• Continuing lead engagement—leads are added to a drip campaign, and they are all sent the same message on a recurring basis.  

  • Close now mentality—close on the sale quickly before the prospect becomes distracted by other information.

Sound familiar? While some of these tactics appear to work in the short term, they add to the noise, and don’t contribute to long-term business solutions.  

Reframing The Problem

Let’s reframe the problem! Consider your business operating within a landscape of information, part of a complex terrain of data that audiences access at a time and place of their choosing. When you see the conditions this way, a much different strategy emerges. 


  • Understand where your business is and how it is perceived. Ask your customers what they think and get beyond the fluff. Assess why people have chosen not to do business with you.

  • Determine where you want your business to go. Define your market opportunity.  

  • Develop a roadmap. Determine how you will get from where you are to where you want to be and quantify it.

  • Begin deliberately moving about the information space. Develop and deliver content to the target audience you need in order to achieve your market’s opportunity goals. Use the methods of communication your target audience prefers.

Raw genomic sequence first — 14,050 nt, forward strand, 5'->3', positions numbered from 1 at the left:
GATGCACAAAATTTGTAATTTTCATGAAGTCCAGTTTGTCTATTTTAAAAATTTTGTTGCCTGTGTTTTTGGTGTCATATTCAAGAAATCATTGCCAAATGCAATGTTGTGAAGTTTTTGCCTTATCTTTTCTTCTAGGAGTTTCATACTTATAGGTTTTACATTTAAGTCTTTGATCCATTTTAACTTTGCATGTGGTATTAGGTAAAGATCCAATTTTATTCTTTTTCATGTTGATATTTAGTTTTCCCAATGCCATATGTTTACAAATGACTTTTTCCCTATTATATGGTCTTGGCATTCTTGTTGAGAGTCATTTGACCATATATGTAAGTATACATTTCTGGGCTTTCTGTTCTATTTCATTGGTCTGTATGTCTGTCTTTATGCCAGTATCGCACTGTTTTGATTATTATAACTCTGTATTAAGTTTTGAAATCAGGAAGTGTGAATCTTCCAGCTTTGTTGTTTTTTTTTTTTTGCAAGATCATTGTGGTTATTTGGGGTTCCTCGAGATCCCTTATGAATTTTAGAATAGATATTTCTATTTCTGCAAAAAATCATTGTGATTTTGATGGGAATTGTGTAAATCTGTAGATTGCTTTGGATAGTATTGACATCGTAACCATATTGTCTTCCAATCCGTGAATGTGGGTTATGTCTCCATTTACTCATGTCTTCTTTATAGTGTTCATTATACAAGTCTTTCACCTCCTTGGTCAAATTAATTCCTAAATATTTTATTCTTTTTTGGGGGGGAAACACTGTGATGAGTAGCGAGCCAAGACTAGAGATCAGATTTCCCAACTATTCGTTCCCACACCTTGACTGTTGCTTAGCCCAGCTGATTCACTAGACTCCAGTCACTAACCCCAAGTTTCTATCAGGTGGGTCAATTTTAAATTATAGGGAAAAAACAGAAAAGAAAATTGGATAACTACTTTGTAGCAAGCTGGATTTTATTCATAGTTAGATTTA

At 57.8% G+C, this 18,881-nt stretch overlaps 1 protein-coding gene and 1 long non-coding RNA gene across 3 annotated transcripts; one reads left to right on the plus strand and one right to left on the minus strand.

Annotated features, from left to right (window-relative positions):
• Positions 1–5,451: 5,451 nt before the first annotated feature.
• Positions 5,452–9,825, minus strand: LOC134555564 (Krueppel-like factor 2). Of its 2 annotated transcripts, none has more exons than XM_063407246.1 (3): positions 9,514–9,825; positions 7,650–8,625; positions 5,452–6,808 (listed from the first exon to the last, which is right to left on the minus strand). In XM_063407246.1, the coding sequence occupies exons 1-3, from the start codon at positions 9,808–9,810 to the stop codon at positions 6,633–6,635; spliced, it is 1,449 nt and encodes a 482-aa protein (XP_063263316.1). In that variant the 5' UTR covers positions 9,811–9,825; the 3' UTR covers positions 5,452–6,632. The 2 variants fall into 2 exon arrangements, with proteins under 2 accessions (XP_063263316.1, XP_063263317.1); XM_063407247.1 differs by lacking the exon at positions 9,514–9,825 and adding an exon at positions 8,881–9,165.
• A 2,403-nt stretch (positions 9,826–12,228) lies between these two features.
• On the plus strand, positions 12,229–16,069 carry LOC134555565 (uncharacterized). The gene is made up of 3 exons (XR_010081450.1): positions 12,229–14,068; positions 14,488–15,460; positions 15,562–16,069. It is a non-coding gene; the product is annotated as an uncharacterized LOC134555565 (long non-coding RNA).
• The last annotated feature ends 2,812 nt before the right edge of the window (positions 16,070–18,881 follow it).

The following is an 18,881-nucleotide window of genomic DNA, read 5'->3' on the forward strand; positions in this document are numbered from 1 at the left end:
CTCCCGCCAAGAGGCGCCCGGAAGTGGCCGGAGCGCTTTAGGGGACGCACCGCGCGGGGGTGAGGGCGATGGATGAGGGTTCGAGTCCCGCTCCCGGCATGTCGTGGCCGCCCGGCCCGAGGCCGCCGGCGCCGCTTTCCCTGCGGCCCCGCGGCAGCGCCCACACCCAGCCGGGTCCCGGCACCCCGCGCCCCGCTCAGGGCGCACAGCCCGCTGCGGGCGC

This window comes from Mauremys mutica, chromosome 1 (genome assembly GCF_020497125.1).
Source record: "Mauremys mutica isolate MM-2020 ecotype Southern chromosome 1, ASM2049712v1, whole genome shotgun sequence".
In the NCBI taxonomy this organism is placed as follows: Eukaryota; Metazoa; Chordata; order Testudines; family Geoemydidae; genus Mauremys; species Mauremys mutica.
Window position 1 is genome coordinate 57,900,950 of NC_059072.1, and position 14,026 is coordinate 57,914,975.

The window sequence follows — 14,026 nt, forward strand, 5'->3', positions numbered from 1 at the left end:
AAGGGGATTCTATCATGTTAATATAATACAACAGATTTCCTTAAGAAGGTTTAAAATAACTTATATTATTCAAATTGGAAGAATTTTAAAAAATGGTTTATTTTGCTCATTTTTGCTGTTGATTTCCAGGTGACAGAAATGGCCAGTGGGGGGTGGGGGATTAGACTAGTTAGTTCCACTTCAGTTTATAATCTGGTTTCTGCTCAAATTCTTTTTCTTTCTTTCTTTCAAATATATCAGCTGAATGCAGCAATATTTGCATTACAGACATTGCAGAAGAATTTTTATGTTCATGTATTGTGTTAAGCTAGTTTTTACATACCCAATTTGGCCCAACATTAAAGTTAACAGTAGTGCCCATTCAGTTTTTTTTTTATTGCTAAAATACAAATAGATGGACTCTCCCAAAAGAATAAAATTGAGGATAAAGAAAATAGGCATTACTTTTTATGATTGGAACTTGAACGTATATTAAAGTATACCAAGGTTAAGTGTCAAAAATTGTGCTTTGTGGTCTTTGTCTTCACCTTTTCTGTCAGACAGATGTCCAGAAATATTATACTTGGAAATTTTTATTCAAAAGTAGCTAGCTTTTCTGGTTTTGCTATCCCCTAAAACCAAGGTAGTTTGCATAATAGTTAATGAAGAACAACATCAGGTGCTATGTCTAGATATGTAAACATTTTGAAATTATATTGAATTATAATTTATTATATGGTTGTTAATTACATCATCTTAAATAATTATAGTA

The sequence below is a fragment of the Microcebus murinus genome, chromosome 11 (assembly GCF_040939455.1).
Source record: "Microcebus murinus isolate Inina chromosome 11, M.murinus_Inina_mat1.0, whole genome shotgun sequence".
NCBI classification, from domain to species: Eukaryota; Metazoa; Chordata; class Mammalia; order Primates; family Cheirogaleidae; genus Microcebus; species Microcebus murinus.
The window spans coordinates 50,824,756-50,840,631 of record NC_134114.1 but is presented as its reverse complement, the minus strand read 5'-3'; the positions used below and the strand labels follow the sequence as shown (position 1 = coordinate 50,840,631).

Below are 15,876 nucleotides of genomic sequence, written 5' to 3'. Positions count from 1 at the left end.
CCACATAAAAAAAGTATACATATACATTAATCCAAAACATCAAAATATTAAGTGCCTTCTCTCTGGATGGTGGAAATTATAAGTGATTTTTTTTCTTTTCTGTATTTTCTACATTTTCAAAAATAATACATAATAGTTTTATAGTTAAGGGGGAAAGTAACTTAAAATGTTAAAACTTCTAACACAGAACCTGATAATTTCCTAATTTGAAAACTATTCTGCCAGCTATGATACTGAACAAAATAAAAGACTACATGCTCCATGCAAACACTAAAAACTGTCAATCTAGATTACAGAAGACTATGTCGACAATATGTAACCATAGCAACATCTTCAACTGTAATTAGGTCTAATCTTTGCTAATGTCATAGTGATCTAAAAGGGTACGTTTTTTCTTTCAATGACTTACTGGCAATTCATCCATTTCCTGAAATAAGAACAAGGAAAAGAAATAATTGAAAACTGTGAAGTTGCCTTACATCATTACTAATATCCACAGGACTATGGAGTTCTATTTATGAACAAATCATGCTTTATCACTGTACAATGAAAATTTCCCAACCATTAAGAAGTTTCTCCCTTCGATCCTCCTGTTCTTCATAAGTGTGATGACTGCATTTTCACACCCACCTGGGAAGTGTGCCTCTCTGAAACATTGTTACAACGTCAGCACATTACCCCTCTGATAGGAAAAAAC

• Use data metrics continuously to know where you are and how you are perceived, all the time.

  • Avoid vanity metrics, faceless opens and clicks, that make you feel good but don’t inform your business.


  • While navigating the information biosphere, listen to your customers and prospects.

  • Take the time to understand the intent of those interacting with your content.

  • Log your discoveries, and hunches, to betters understand your prospects, your business and yourself.  

  • Measure results aligned with your intended outcomes.


When encountering people and businesses who are interested in your content, engage them with a helping gesture.

  • Focus your help on the problems they face.

  • Deliver more helpful content to them at no cost.

  • Providing contact information to access content is a cost for your prospects. Require the minimum, only an e-mail address, and establish a covenant to not overwhelm them with information.  

  • Measure results aligned with your intended outcomes. 


  • Identify your true prospects, those who would benefit from the value your offer.

  • Follow up with prospects to see if they are making progress on their issues.

  • Build trust by uncovering other issues your prospects face and continue to help.

  • Continue to deliver helpful content at no cost. 

  • Measure results aligned with your intended outcomes.   


  • Determine when the relationship with your prospects has matured and is built on trust.

  • Introduce the sale based on your ability to solve the prospect’s problem or help them capture an opportunity.  

Communicating your value in The Information Age means giving your prospect what they need rather than what you want. We’re all weary from clearing our inboxes of unwanted e-mails, so don’t add to the noise. Learn as much as you can about your customers, plant a seed early in the relationship, nurture that relationship without asking for anything in return, and harvest the business only when a prospect relationship is mature and built on trust.